Most widely-used HIV diagnostic tests detect antibodies
produced by the person as part of their immune response to fight HIV. In most
cases, people develop antibodies to HIV within 28 days of infection. During
this time, people experience the so-called window period – when HIV antibodies
haven’t been produced in high enough levels to be detected by standard tests
and when they may have had no signs of HIV infection, but also when they may
transmit HIV to others. After infection, an individual may transmit HIV
transmission to a sexual or drug-sharing partner or for pregnant women to their
infant during pregnancy or the breastfeeding period.

Following a positive diagnosis, people should be retested
before they are enrolled in treatment and care to rule out any potential
testing or reporting error. Notably, once a person diagnosed with HIV and has
started treatment they should not be retested.

While testing for adolescents and adults has been made
simple and efficient, this is not the case for babies born to HIV-positive
mothers. For  children less than 18 months of age, serological testing is
not sufficient to identify HIV infection – virological testing must be provided
as early as birth or at 6 weeks of age. New technologies are now becoming
available to perform this test at the point of care and enable same-day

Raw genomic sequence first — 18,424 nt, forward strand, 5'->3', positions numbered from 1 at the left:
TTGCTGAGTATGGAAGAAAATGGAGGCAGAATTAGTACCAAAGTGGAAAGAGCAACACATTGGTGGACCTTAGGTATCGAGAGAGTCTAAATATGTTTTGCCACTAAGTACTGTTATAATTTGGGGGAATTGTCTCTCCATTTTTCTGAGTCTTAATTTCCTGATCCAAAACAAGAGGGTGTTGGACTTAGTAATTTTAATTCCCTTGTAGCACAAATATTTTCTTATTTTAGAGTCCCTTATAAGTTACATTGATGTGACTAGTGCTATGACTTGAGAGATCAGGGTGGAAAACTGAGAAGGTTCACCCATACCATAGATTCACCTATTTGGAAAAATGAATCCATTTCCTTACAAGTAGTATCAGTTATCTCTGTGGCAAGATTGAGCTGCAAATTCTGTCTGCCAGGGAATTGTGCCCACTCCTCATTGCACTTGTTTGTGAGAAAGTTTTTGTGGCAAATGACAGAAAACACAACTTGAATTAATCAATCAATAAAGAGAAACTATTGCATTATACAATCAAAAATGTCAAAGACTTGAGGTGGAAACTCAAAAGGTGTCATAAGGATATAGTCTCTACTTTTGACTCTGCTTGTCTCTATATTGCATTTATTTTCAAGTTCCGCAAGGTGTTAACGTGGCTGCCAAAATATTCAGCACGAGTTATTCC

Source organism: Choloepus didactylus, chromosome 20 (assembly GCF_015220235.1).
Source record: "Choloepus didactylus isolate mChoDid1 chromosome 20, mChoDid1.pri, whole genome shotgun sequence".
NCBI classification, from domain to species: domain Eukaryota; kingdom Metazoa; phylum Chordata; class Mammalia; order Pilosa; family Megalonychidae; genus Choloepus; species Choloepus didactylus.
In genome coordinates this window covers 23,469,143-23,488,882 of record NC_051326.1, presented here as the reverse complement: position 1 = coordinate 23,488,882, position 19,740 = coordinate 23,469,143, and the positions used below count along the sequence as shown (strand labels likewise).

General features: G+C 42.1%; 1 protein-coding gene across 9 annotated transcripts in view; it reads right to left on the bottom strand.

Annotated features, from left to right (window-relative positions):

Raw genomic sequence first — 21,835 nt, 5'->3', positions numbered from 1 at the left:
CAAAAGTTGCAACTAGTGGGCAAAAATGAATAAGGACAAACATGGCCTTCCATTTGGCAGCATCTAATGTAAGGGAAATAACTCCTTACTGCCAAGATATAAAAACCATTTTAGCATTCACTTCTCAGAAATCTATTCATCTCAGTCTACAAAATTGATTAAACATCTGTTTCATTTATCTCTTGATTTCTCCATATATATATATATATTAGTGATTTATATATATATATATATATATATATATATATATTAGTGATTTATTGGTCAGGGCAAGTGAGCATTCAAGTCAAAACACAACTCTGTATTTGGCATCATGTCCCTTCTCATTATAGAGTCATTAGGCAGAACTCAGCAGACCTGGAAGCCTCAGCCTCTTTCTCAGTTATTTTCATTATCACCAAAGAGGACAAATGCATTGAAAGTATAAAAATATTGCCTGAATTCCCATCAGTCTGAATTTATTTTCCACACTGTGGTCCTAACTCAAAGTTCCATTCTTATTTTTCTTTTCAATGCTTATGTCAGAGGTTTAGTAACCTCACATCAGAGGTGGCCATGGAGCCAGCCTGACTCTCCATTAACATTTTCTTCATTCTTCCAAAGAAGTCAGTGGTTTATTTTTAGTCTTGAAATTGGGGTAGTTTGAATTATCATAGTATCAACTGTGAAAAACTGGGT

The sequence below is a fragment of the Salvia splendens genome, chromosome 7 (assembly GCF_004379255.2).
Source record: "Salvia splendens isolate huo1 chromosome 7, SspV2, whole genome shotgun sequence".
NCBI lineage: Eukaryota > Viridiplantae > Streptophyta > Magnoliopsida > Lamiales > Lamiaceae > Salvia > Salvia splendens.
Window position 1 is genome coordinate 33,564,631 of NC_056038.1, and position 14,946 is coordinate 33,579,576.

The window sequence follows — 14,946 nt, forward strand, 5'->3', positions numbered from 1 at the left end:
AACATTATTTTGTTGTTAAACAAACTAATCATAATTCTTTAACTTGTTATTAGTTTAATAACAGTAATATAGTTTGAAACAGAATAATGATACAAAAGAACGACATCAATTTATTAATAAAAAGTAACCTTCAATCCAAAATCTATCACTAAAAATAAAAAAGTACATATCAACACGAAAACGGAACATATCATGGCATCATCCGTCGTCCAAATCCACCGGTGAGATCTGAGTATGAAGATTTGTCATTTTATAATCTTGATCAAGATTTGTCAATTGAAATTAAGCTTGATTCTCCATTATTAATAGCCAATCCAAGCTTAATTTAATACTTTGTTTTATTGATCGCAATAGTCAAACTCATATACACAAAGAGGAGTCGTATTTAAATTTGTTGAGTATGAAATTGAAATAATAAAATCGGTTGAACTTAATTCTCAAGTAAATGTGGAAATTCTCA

results, which will accelerate appropriate linkage with treatment and care.


Individuals can reduce the risk of HIV infection by limiting
exposure to risk factors. Key approaches for HIV prevention, which are often
used in combination, include:

  • male
    and female condom use;

  • testing
    and counselling for HIV and STIs;

  • testing
    and counselling for linkages to tuberculosis (TB) care;

  • voluntary
    medical male circumcision (VMMC);

  • use of
    antiretroviral drugs (ARVs) for prevention;

  • harm
    reduction for people who inject and use drugs; and

  • elimination
    of mother-to-child transmission (MTCT) of HIV.


HIV disease can be managed by treatment regimens composed of
a combination of three or more antiretroviral (ARV) drugs. Current
antiretroviral therapy (ART) does not cure HIV infection but
highly suppresses viral replication within a person's body and allows an
individual's immune system recovery to strengthen and regain the capacity to
fight off opportunistic infections and some cancers.

Since 2016, WHO has recommended that all people living with
HIV be provided with lifelong ART, including children, adolescents, adults and
pregnant and breastfeeding women, regardless of clinical status or CD4 cell

By June 2021, 187 countries had already adopted this
recommendation, covering 99% of all people living with HIV globally. In
addition to the treat all strategy, WHO recommends a rapid ART initiation to
all people living with HIV, including offering ART on the same day as diagnosis
among those who are ready to start treatment. By June 2021, 82 low- and
middle-income countries reported that they have adopted this policy, and
approximately half of them reported country-wide implementation.

Globally, 28.2 million people living with HIV
were receiving ART in 2021. The global ART coverage rate was 73% [56–88%] in
2020. However, more efforts are needed to scale up treatment, particularly for
children and adolescents. Only 54% [37–69%] of children (0–14 years old) were
receiving ART at the end of 2020.